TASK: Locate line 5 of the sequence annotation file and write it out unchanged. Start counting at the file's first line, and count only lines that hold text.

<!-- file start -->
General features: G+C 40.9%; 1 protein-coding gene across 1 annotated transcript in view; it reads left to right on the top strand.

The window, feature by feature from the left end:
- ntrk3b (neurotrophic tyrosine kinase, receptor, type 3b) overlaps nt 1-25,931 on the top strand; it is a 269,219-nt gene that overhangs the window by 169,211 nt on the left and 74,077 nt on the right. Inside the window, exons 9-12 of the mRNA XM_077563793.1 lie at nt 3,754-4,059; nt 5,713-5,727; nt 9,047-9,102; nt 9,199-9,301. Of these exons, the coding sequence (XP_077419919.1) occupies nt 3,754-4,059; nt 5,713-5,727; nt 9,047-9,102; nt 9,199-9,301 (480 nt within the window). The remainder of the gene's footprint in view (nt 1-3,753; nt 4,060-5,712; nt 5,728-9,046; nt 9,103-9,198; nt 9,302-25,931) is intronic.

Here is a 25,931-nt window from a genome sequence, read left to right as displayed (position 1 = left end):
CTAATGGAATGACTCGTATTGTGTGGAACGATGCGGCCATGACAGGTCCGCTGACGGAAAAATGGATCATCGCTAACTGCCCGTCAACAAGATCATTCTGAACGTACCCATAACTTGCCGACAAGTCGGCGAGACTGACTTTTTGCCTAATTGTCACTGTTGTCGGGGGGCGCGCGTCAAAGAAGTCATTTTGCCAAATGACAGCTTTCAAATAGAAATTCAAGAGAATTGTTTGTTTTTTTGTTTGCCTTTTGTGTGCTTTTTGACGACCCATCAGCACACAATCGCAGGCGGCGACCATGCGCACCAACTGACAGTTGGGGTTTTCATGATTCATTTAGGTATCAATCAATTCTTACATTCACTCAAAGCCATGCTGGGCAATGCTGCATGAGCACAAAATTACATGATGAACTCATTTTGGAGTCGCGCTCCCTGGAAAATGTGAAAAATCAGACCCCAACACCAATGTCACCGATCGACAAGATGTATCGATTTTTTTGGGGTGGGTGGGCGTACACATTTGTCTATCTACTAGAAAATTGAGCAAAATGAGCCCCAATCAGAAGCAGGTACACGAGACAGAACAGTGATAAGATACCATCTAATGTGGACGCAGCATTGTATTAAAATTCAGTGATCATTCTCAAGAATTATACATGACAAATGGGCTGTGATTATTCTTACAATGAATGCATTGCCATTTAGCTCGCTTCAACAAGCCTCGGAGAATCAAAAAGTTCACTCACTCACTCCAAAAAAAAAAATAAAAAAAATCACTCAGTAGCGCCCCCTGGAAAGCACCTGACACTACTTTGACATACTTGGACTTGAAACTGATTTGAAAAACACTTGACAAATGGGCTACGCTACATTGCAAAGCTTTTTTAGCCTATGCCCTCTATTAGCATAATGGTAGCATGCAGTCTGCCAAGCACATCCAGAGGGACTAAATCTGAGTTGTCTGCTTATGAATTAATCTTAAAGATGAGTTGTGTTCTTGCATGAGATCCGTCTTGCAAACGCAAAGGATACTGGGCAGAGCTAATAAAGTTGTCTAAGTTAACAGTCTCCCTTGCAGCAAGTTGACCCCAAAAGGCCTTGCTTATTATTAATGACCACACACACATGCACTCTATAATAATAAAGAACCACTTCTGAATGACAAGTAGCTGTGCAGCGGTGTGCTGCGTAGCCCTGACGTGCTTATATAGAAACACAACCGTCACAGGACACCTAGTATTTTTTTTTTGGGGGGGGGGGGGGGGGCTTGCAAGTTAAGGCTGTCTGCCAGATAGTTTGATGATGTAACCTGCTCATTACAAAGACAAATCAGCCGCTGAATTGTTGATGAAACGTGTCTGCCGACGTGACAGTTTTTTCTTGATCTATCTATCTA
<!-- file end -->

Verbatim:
CTAATGGAATGACTCGTATTGTGTGGAACGATGCGGCCATGACAGGTCCGCTGACGGAAAAATGGATCATCGCTAACTGCCCGTCAACAAGATCATTCTGAACGTACCCATAACTTGCCGACAAGTCGGCGAGACTGACTTTTTGCCTAATTGTCACTGTTGTCGGGGGGCGCGCGTCAAAGAAGTCATTTTGCCAAATGACAGCTTTCAAATAGAAATTCAAGAGAATTGTTTGTTTTTTTGTTTGCCTTTTGTGTGCTTTTTGACGACCCATCAGCACACAATCGCAGGCGGCGACCATGCGCACCAACTGACAGTTGGGGTTTTCATGATTCATTTAGGTATCAATCAATTCTTACATTCACTCAAAGCCATGCTGGGCAATGCTGCATGAGCACAAAATTACATGATGAACTCATTTTGGAGTCGCGCTCCCTGGAAAATGTGAAAAATCAGACCCCAACACCAATGTCACCGATCGACAAGATGTATCGATTTTTTTGGGGTGGGTGGGCGTACACATTTGTCTATCTACTAGAAAATTGAGCAAAATGAGCCCCAATCAGAAGCAGGTACACGAGACAGAACAGTGATAAGATACCATCTAATGTGGACGCAGCATTGTATTAAAATTCAGTGATCATTCTCAAGAATTATACATGACAAATGGGCTGTGATTATTCTTACAATGAATGCATTGCCATTTAGCTCGCTTCAACAAGCCTCGGAGAATCAAAAAGTTCACTCACTCACTCCAAAAAAAAAAATAAAAAAAATCACTCAGTAGCGCCCCCTGGAAAGCACCTGACACTACTTTGACATACTTGGACTTGAAACTGATTTGAAAAACACTTGACAAATGGGCTACGCTACATTGCAAAGCTTTTTTAGCCTATGCCCTCTATTAGCATAATGGTAGCATGCAGTCTGCCAAGCACATCCAGAGGGACTAAATCTGAGTTGTCTGCTTATGAATTAATCTTAAAGATGAGTTGTGTTCTTGCATGAGATCCGTCTTGCAAACGCAAAGGATACTGGGCAGAGCTAATAAAGTTGTCTAAGTTAACAGTCTCCCTTGCAGCAAGTTGACCCCAAAAGGCCTTGCTTATTATTAATGACCACACACACATGCACTCTATAATAATAAAGAACCACTTCTGAATGACAAGTAGCTGTGCAGCGGTGTGCTGCGTAGCCCTGACGTGCTTATATAGAAACACAACCGTCACAGGACACCTAGTATTTTTTTTTTGGGGGGGGGGGGGGGGGCTTGCAAGTTAAGGCTGTCTGCCAGATAGTTTGATGATGTAACCTGCTCATTACAAAGACAAATCAGCCGCTGAATTGTTGATGAAACGTGTCTGCCGACGTGACAGTTTTTTCTTGATCTATCTATCTA